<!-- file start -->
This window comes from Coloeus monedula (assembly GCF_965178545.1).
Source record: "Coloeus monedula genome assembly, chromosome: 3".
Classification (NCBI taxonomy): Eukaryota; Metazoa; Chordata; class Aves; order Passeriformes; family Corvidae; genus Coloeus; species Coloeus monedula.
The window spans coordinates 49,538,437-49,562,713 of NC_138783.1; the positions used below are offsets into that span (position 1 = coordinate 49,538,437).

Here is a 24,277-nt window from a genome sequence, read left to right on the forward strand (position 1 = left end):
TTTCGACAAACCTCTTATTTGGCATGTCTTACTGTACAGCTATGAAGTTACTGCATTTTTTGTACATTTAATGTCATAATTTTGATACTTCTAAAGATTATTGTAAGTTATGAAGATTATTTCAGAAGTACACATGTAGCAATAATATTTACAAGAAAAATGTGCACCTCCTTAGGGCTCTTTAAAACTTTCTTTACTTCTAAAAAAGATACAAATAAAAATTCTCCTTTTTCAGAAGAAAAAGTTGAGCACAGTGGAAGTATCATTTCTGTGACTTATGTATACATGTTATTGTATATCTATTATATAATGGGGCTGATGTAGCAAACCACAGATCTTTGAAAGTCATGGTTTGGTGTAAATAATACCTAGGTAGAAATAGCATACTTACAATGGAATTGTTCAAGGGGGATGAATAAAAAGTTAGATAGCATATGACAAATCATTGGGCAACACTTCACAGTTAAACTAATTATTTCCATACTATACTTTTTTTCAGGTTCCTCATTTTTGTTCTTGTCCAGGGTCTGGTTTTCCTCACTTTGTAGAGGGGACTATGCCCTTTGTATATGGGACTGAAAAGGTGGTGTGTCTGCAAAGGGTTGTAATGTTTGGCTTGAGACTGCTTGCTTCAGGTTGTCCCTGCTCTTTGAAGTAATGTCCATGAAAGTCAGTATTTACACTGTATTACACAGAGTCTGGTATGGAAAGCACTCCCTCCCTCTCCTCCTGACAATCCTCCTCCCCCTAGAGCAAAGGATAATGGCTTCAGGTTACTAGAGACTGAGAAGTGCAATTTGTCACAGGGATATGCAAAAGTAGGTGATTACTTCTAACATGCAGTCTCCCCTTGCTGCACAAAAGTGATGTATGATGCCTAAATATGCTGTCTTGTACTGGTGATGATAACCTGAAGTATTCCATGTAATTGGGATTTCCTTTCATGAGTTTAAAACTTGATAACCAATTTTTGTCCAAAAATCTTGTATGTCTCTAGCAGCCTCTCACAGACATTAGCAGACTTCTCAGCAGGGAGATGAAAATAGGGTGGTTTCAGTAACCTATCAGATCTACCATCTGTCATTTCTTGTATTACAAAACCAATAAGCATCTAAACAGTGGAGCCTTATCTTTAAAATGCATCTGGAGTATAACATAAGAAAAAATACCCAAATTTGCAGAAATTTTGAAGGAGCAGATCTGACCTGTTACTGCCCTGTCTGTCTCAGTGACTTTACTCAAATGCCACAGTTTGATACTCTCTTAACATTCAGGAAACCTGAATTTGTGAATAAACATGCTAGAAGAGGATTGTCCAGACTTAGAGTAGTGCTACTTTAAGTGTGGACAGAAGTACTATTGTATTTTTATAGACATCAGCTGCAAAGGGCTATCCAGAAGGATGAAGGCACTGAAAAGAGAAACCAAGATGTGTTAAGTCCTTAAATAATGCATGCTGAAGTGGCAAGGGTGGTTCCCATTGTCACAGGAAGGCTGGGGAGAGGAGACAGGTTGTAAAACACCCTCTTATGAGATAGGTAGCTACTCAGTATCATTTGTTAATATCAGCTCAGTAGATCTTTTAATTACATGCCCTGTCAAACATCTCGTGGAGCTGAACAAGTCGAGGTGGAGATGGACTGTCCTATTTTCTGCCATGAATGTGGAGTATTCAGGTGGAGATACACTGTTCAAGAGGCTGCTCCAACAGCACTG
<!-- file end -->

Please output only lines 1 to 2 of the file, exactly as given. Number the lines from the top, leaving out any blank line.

This window comes from Coloeus monedula (assembly GCF_965178545.1).
Source record: "Coloeus monedula genome assembly, chromosome: 3".